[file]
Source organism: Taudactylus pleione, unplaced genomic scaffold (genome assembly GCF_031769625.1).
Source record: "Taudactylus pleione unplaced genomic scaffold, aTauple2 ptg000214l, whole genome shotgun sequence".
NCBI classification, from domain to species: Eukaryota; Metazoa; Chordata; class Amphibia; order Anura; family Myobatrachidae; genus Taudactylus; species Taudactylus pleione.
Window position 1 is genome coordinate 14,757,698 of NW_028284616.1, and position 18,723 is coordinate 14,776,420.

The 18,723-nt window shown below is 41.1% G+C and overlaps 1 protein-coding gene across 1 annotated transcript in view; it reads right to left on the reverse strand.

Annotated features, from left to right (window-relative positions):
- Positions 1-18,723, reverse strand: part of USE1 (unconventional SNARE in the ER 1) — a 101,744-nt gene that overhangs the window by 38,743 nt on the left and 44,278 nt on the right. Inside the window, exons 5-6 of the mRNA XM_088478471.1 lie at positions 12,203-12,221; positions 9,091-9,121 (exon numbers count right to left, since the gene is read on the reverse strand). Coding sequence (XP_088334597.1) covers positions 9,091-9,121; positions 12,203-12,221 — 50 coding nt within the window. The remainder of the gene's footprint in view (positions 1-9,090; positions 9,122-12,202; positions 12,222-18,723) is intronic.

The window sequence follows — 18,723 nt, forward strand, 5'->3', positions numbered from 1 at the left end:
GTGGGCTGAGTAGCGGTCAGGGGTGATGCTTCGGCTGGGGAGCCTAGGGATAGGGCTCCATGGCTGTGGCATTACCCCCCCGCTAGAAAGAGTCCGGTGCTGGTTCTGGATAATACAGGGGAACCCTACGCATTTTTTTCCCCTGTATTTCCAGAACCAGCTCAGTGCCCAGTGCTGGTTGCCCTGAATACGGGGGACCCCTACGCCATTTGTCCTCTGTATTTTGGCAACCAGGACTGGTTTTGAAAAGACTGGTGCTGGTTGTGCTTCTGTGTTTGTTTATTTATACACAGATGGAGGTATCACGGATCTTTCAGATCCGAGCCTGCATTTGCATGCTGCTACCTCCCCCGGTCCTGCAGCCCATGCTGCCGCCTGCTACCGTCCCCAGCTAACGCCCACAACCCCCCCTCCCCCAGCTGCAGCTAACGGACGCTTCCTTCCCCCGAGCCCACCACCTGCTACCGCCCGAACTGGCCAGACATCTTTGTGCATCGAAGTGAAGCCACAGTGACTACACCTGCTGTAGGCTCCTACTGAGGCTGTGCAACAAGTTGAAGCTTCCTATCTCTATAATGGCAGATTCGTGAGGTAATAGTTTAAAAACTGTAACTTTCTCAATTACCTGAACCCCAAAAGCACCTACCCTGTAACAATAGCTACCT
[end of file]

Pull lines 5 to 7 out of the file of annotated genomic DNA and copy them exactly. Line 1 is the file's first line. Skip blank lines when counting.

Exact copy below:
The 18,723-nt window shown below is 41.1% G+C and overlaps 1 protein-coding gene across 1 annotated transcript in view; it reads right to left on the reverse strand.

Annotated features, from left to right (window-relative positions):
- Positions 1-18,723, reverse strand: part of USE1 (unconventional SNARE in the ER 1) — a 101,744-nt gene that overhangs the window by 38,743 nt on the left and 44,278 nt on the right. Inside the window, exons 5-6 of the mRNA XM_088478471.1 lie at positions 12,203-12,221; positions 9,091-9,121 (exon numbers count right to left, since the gene is read on the reverse strand). Coding sequence (XP_088334597.1) covers positions 9,091-9,121; positions 12,203-12,221 — 50 coding nt within the window. The remainder of the gene's footprint in view (positions 1-9,090; positions 9,122-12,202; positions 12,222-18,723) is intronic.